Chapter 1 - Mimetic Modes
Northrop Frye's theory of modes provides a framework within which to discuss the novels' "combination of fantasy and reality" (Paizis 176). Harlequin Mills & Boon romances span almost the entire spectrum of Northrop Frye's fictional modes, from paranormal romances in the 'romance' mode, through to novels in the ironic mode which resemble chick lit. Far from being uniformly escapist fantasies, many of them have addressed serious issues, including the plight of post-Second World War refugees, threats to marine mammals, and HIV/AIDS.
Chapter 2 - Mythoi
A mythos is "a traditional or recurrent narrative theme or plot structure" (Oxford Dictionaries) and an analysis of some of the mythoi which appear in romances therefore provides an opportunity to explore how different HM&B authors have adapted traditional plots, including the Pygmalion myth, the tale of Sir Gawain and the Loathly Lady, Cinderella and Beauty and the Beast.
Chapter 3 - Metafiction
A metafiction is a piece of "fictional writing which self-consciously and systematically draws attention to its status as an artefact in order to pose questions about the relationship between fiction and reality" (Waugh 2). Many romances include metafictional moments, in part because "The attack on romances from all perspectives has been so pervasive that Harlequin writers have felt compelled to address the issue of stigmatized popular culture in their fiction" (Jensen 26). One Mills & Boon from the 1930s, for example, can be read as a contribution to the "battle of the brows." Some romances subtly claim kinship with canonical texts, including Boccaccio's Decameron, Shakespeare's comedies, and the works of Jane Austen. Others draw on, and occasionally draw attention to their similarities to, works of popular culture, including romantic comedies, soap operas and gothic romances.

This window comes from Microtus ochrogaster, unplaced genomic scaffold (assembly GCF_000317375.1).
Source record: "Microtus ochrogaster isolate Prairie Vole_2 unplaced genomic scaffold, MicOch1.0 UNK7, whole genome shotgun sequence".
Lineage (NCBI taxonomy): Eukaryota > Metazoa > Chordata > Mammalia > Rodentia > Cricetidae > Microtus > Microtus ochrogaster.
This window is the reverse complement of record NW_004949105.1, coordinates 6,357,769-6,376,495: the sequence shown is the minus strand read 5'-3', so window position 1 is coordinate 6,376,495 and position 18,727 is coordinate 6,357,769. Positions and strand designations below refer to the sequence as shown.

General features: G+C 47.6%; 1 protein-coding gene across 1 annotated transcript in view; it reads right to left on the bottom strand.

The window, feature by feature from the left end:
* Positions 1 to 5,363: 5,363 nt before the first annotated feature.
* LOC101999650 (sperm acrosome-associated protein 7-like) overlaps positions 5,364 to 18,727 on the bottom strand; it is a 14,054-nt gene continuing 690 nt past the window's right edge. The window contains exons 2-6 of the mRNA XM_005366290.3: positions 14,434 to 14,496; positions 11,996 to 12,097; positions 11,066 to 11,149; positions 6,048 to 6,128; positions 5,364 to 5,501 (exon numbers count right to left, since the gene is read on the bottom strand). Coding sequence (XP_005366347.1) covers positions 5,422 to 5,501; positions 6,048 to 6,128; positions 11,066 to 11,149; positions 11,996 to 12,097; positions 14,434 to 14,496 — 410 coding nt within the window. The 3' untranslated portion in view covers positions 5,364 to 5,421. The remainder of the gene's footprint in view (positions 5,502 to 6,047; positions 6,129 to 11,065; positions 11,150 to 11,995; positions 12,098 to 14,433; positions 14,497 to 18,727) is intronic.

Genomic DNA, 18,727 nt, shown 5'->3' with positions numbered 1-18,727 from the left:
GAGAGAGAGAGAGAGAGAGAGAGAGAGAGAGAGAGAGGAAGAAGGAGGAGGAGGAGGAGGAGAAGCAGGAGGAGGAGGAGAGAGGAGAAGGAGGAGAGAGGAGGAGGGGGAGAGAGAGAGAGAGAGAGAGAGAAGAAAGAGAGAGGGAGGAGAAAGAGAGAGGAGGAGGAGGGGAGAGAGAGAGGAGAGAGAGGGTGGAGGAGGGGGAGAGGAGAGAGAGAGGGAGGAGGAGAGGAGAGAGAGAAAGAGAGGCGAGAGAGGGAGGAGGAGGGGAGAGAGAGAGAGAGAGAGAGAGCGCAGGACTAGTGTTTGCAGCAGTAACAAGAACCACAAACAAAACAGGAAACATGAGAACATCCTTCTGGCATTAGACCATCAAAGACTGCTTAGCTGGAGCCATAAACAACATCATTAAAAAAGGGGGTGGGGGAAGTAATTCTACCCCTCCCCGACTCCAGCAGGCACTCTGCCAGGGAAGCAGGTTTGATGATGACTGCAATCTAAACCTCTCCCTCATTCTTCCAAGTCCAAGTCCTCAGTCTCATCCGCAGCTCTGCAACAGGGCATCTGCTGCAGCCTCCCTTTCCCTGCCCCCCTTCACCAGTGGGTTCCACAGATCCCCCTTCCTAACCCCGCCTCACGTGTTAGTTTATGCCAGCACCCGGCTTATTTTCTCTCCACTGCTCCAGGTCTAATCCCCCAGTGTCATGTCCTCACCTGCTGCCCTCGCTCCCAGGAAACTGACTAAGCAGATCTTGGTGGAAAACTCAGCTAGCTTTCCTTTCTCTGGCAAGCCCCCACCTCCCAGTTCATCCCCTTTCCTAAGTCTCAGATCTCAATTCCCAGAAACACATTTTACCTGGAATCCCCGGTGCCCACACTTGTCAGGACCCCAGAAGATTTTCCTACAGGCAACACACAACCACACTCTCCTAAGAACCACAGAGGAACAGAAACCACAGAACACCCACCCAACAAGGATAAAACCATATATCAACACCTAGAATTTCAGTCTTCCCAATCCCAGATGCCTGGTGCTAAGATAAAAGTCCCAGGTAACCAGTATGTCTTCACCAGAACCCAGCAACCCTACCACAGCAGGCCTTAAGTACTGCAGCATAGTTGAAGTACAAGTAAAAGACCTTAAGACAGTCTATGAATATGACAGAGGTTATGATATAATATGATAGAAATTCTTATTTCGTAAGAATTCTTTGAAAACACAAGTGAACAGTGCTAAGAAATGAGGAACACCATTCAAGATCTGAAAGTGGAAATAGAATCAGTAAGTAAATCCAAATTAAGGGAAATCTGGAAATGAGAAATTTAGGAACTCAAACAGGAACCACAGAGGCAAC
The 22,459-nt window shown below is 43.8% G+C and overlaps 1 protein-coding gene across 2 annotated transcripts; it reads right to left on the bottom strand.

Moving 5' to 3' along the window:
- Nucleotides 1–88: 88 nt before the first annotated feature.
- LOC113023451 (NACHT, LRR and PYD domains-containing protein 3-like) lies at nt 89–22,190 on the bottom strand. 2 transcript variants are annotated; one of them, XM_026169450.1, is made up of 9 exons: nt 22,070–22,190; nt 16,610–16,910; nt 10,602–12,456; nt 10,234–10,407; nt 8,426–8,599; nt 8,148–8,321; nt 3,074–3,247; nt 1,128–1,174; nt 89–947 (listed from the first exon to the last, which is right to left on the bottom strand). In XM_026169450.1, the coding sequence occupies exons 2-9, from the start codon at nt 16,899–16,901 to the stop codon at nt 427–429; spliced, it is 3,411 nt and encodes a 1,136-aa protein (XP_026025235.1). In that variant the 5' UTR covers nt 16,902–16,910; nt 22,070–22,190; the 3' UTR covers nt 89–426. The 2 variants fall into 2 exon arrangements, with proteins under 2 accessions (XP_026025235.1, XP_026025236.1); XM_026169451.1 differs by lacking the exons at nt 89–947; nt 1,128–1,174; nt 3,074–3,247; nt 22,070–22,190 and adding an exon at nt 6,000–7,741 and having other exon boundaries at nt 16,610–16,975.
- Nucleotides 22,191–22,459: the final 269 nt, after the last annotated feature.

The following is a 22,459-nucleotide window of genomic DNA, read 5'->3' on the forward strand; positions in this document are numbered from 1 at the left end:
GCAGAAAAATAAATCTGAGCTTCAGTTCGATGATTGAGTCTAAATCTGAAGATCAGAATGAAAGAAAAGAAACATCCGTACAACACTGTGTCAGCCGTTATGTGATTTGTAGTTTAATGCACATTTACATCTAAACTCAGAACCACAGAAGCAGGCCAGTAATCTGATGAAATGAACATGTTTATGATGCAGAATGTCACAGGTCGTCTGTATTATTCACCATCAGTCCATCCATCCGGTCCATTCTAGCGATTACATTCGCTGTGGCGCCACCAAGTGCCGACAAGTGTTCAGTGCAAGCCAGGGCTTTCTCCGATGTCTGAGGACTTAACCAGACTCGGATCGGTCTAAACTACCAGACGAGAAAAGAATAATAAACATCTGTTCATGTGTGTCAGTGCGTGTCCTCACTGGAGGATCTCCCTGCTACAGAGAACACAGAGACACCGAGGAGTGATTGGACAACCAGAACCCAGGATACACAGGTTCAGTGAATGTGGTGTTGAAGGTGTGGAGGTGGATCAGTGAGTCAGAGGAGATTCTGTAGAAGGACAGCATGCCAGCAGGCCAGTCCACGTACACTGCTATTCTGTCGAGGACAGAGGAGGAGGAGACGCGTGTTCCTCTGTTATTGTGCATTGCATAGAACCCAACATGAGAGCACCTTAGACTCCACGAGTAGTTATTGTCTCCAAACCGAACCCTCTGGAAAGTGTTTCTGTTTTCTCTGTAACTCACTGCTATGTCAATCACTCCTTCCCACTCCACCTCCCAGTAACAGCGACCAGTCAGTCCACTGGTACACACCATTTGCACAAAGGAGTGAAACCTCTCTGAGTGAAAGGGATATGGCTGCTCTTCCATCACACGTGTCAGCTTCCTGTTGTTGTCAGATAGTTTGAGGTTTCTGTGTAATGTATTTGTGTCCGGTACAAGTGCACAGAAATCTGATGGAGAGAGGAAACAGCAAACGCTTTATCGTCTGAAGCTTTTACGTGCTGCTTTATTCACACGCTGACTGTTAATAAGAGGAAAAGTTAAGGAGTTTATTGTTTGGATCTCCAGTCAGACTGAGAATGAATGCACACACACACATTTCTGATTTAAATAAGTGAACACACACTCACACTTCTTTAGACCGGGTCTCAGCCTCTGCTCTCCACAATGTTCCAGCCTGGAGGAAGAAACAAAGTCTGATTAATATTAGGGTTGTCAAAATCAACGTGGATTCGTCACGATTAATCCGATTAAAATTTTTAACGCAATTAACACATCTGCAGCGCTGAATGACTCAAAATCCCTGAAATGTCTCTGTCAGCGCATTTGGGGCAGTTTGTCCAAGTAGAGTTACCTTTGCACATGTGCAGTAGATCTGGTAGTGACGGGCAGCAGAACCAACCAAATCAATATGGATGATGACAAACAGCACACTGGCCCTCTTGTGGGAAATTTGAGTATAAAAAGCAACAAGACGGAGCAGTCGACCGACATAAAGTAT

Chapter 4 - Metaphors
Successful use of metaphors requires the achievement of a balance between "the collective and the individual" (Paizis 176) : "great poets, as master craftsmen, use basically the same tools we use; what makes them different is their talent for using these tools, and their skill in using them" (Lakoff and Turner xi). This chapter focuses on the building of relationships, the flowering of romance and the hunt of love and concludes with a case study, a romance which brings together metaphors of travelling, weaving, and the treatment of the body politic.
Frye, Northrop. Anatomy of Criticism: Four Essays. 1957. Oxford: Princeton UP, 2000.
Jensen, Margaret Ann. Love’s $weet Return: The Harlequin Story. Toronto: Women’s Educational P, 1984.
Lakoff, George, and Mark Turner. More Than Cool Reason: A Field Guide to Poetic Metaphor. Chicago: U of Chicago P., 1989.
Paizis, George. Love and the Novel: The Poetics and Politics of Romantic Fiction. Houndmills, Basingstoke: Macmillan, 1998.
Waugh, Patricia. Metafiction: The Theory and Practice of Self-Conscious Fiction. 1984. London: Routledge, 1988.